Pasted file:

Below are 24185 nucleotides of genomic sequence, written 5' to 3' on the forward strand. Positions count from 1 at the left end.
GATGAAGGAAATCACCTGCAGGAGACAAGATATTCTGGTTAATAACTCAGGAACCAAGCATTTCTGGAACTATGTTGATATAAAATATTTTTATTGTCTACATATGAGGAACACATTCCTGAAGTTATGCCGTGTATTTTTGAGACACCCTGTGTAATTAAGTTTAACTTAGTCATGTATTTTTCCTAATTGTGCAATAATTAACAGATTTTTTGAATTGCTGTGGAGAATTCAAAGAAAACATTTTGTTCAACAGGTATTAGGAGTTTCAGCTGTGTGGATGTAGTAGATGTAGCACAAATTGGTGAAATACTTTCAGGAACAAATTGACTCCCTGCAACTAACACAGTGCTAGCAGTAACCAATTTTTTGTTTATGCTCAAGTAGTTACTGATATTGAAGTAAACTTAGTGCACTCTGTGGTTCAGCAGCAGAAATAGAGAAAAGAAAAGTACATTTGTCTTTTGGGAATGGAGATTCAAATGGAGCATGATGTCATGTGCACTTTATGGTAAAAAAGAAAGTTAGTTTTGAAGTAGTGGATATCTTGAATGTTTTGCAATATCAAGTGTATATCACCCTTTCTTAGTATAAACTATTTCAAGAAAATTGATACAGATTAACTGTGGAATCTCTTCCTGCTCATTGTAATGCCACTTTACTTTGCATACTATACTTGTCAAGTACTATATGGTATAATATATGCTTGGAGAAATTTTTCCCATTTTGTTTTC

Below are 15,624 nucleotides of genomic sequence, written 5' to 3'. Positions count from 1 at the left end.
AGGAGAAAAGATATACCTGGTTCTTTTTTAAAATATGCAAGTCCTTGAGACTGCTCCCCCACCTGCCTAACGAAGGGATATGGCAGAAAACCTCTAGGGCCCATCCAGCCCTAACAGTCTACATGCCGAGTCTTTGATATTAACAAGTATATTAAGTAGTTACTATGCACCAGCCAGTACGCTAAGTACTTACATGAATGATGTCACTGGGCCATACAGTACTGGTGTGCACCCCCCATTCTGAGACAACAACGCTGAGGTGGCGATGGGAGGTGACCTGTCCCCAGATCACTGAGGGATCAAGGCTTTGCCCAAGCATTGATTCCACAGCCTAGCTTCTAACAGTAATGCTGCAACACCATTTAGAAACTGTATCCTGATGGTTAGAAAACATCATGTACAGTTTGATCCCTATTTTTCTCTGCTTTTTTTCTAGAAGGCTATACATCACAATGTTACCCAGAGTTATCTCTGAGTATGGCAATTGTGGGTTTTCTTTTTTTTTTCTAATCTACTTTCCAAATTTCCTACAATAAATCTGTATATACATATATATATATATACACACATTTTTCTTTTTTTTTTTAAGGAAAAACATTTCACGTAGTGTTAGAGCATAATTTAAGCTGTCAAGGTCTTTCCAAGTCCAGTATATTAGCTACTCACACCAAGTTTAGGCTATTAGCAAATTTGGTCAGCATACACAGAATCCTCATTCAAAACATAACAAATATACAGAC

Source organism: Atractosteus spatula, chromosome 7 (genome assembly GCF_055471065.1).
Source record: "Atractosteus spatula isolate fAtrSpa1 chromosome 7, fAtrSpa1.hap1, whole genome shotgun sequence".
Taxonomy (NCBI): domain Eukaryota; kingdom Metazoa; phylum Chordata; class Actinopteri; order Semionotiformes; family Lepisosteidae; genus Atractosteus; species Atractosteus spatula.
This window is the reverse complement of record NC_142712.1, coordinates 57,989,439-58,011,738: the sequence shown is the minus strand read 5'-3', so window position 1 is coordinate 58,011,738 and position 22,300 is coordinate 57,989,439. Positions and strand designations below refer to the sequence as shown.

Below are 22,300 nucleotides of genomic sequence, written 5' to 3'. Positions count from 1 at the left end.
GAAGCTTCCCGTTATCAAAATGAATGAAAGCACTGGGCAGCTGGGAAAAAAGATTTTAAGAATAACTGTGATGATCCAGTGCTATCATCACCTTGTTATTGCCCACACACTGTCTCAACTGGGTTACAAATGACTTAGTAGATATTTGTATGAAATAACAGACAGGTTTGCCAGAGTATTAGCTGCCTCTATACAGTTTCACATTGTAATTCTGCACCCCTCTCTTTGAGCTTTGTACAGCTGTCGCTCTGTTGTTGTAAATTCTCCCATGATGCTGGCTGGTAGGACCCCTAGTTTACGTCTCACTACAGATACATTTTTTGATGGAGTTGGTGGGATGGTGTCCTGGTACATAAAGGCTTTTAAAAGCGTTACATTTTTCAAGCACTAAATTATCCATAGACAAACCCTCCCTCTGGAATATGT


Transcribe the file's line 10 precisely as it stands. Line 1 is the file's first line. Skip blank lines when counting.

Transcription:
GAAGCTTCCCGTTATCAAAATGAATGAAAGCACTGGGCAGCTGGGAAAAAAGATTTTAAGAATAACTGTGATGATCCAGTGCTATCATCACCTTGTTATTGCCCACACACTGTCTCAACTGGGTTACAAATGACTTAGTAGATATTTGTATGAAATAACAGACAGGTTTGCCAGAGTATTAGCTGCCTCTATACAGTTTCACATTGTAATTCTGCACCCCTCTCTTTGAGCTTTGTACAGCTGTCGCTCTGTTGTTGTAAATTCTCCCATGATGCTGGCTGGTAGGACCCCTAGTTTACGTCTCACTACAGATACATTTTTTGATGGAGTTGGTGGGATGGTGTCCTGGTACATAAAGGCTTTTAAAAGCGTTACATTTTTCAAGCACTAAATTATCCATAGACAAACCCTCCCTCTGGAATATGT